Last Tuesday was a very unusual day for me, one that I had never imagined I would take part in as a Principal – I took my Personal License Exam in order that the Deanery may have a licence to sell alcohol on the premises.  I must admit, at the start of the day, everyone else was a bit taken aback with me being there.  The trainer asked us to introduce ourselves and where we currently work, so of course most people said, “restaurant” or “pub” or “hotel” and then I said “secondary school”.  Everyone chuckled and of course lots of jokes about fun lessons followed!  However, I then took time to carefully explain how many plans have been put in place to completely separate the entertainment part of the school from the educational part.  I think it is a great idea to design the building so that the community and the school can truly benefit from a mutual partnership.  The facilities in the school have been enhanced with grants and funding to provide professional standard facilities – these will be used by numerous community groups, professional touring theatre companies and we are currently investigating engaging a resident dance company to work with us.  At the same time students will benefit from having fantastic facilities to learn in.  I always think it is sad to see fantastic facilities standing empty at weekends and in the school holidays – I visited a school recently where they had amazing facilities but hardly any community use out of school hours at all.  The Deanery is going to do things differently – we have already made a commitment to being open extended hours during the day and we will be open at weekends and during school holidays as well: remember me saying that my aspiration is to be open 365 days of the year?  I think we are pretty close to being able to achieve this already.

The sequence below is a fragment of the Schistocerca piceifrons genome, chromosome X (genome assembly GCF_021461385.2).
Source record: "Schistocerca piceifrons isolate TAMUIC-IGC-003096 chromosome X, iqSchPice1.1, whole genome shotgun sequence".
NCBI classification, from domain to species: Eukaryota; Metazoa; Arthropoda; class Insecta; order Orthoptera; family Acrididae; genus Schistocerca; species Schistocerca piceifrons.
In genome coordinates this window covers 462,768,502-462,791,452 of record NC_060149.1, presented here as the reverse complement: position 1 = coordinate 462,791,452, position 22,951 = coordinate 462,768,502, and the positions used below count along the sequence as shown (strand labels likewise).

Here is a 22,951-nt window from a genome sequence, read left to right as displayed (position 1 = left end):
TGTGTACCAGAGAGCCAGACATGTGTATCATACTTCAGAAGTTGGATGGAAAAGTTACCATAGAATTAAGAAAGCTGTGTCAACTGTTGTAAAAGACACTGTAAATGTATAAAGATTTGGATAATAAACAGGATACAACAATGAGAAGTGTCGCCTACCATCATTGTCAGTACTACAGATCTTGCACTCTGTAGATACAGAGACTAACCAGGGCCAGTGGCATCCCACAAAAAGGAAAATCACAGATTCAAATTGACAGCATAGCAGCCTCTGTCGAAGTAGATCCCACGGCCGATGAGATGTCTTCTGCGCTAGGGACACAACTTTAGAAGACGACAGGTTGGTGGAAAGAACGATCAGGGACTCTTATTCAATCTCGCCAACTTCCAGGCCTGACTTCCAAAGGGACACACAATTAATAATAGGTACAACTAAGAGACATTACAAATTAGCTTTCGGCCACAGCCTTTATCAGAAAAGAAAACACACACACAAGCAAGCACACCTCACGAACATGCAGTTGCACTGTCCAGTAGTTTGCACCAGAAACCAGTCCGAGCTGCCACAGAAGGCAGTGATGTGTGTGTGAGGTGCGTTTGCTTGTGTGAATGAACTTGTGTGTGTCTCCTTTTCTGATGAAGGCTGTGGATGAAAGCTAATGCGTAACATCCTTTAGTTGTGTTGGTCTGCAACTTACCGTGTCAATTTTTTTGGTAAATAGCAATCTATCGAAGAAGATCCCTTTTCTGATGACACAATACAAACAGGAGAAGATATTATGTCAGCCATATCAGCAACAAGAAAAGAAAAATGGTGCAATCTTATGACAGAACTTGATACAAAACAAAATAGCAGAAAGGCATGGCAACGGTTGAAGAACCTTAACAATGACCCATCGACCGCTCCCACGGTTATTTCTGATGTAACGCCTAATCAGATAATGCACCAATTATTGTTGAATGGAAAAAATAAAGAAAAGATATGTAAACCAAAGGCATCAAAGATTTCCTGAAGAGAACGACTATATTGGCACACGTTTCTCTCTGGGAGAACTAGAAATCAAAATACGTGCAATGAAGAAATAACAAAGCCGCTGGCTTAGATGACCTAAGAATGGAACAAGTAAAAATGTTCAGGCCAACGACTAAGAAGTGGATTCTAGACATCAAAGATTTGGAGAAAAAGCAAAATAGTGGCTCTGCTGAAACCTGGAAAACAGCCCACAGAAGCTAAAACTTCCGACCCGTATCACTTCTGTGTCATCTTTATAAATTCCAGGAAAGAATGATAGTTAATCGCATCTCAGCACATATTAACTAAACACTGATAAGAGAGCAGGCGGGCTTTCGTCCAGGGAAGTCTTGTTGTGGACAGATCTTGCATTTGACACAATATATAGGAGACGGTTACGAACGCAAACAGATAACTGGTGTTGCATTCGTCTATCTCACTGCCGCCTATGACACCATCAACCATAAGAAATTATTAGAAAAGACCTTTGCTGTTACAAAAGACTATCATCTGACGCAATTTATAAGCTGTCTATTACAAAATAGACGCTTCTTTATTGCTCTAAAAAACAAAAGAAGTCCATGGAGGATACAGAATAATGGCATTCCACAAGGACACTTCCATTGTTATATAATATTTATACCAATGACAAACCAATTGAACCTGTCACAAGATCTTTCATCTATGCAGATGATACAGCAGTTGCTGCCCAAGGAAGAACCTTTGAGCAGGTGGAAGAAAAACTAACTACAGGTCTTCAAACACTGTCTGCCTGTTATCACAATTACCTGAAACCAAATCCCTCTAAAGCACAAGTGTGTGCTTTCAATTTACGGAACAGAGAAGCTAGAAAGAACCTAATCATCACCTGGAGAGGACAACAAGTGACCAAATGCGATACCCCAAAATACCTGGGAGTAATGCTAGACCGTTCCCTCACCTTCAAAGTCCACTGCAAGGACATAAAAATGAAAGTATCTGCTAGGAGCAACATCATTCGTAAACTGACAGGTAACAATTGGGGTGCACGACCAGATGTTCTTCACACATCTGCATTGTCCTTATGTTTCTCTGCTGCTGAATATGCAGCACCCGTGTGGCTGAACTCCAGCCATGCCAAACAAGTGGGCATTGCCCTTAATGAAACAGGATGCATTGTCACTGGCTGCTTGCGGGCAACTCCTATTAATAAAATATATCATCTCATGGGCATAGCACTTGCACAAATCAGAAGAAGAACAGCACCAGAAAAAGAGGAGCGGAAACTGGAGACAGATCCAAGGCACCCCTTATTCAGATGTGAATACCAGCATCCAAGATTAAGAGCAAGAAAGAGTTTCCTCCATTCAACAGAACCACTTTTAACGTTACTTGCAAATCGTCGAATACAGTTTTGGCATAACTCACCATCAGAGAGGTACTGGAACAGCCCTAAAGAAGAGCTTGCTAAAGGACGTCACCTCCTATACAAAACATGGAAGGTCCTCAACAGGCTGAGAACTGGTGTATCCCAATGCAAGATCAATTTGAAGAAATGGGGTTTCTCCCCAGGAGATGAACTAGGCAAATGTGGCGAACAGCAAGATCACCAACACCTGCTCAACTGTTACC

The last thing we worked on last week were our final round of job descriptions for the last group of jobs we will be recruiting for before we open.  At one point while I was compiling the list of ‘essential activities’ for one of the jobs, I sat back from my computer and said “I hope Superman or Superwoman is currently looking for a job in Swindon!”  Each of the jobs we have recruited for up until now have been fairly straight forward, with obvious duties and roles.  I have said at the start of each interview that staff we appoint must be prepared to be flexible – teachers have been asked to teach more than just their primary specialist subject and both the Business and Facilities managers have already been planning which enrichment activities they will be running!  The next round of jobs we will be advertising are going to hopefully attract the most adaptable and flexible people – those who are prepared to job share, for example, do 2 days a week as a librarian and maybe a day as a science technician and 2 days as a Teaching Assistant!  I know that running the school is a huge responsibility for me, but I often sit and reflect that recruitment is where the real responsibility lies.  If you get recruitment right, then actually running the school is much more about leadership than management: people thrive when they work well together and adults in schools that are well staffed encourage the children to flourish.  I spend a lot of time thinking and praying about recruitment, prior to the interview day, during the day and then afterwards.  It is really important to me that the people who come to work at the Deanery share my vision and want the very best for the children who are going to come to us for the secondary part of their formal education.  The same will be true for the volunteers who we are currently recruiting and the staff who we buy in to come to run clubs and activities for us.  We come that children may enjoy life in all its fullness and every single person who works with our children will share this vision.